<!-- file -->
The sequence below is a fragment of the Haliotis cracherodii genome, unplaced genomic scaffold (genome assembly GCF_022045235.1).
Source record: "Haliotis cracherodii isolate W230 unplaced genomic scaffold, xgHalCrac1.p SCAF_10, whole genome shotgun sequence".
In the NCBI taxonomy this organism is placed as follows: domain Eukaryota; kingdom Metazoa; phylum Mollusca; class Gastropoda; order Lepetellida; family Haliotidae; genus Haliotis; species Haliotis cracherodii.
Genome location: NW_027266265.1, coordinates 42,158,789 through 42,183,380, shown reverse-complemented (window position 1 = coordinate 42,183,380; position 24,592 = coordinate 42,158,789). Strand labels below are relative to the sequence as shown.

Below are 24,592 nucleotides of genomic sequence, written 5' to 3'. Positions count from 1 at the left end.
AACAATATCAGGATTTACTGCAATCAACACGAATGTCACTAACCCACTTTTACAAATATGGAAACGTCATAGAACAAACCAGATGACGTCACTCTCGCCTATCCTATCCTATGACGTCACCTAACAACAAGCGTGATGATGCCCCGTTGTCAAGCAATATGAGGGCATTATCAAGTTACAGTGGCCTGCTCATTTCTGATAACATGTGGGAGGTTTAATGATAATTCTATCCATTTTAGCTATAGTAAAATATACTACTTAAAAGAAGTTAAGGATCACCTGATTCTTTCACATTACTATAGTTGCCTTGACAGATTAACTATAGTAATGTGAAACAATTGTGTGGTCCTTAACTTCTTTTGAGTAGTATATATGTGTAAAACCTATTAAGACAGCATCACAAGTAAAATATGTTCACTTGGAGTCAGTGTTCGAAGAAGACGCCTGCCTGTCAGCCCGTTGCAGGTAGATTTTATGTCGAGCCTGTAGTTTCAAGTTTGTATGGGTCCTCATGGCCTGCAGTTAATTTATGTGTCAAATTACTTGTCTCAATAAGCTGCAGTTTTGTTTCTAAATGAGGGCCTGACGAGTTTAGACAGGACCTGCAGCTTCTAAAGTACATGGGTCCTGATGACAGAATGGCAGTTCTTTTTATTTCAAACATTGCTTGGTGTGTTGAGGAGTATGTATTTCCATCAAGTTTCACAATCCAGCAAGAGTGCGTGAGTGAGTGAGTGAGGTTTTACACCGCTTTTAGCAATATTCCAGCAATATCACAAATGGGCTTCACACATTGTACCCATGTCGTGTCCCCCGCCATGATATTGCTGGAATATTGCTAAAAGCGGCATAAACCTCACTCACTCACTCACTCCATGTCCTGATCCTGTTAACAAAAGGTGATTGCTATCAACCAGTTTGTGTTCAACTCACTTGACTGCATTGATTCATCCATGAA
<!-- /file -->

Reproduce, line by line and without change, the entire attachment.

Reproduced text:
The sequence below is a fragment of the Haliotis cracherodii genome, unplaced genomic scaffold (genome assembly GCF_022045235.1).
Source record: "Haliotis cracherodii isolate W230 unplaced genomic scaffold, xgHalCrac1.p SCAF_10, whole genome shotgun sequence".
In the NCBI taxonomy this organism is placed as follows: domain Eukaryota; kingdom Metazoa; phylum Mollusca; class Gastropoda; order Lepetellida; family Haliotidae; genus Haliotis; species Haliotis cracherodii.
Genome location: NW_027266265.1, coordinates 42,158,789 through 42,183,380, shown reverse-complemented (window position 1 = coordinate 42,183,380; position 24,592 = coordinate 42,158,789). Strand labels below are relative to the sequence as shown.

Below are 24,592 nucleotides of genomic sequence, written 5' to 3'. Positions count from 1 at the left end.
AACAATATCAGGATTTACTGCAATCAACACGAATGTCACTAACCCACTTTTACAAATATGGAAACGTCATAGAACAAACCAGATGACGTCACTCTCGCCTATCCTATCCTATGACGTCACCTAACAACAAGCGTGATGATGCCCCGTTGTCAAGCAATATGAGGGCATTATCAAGTTACAGTGGCCTGCTCATTTCTGATAACATGTGGGAGGTTTAATGATAATTCTATCCATTTTAGCTATAGTAAAATATACTACTTAAAAGAAGTTAAGGATCACCTGATTCTTTCACATTACTATAGTTGCCTTGACAGATTAACTATAGTAATGTGAAACAATTGTGTGGTCCTTAACTTCTTTTGAGTAGTATATATGTGTAAAACCTATTAAGACAGCATCACAAGTAAAATATGTTCACTTGGAGTCAGTGTTCGAAGAAGACGCCTGCCTGTCAGCCCGTTGCAGGTAGATTTTATGTCGAGCCTGTAGTTTCAAGTTTGTATGGGTCCTCATGGCCTGCAGTTAATTTATGTGTCAAATTACTTGTCTCAATAAGCTGCAGTTTTGTTTCTAAATGAGGGCCTGACGAGTTTAGACAGGACCTGCAGCTTCTAAAGTACATGGGTCCTGATGACAGAATGGCAGTTCTTTTTATTTCAAACATTGCTTGGTGTGTTGAGGAGTATGTATTTCCATCAAGTTTCACAATCCAGCAAGAGTGCGTGAGTGAGTGAGTGAGGTTTTACACCGCTTTTAGCAATATTCCAGCAATATCACAAATGGGCTTCACACATTGTACCCATGTCGTGTCCCCCGCCATGATATTGCTGGAATATTGCTAAAAGCGGCATAAACCTCACTCACTCACTCACTCCATGTCCTGATCCTGTTAACAAAAGGTGATTGCTATCAACCAGTTTGTGTTCAACTCACTTGACTGCATTGATTCATCCATGAA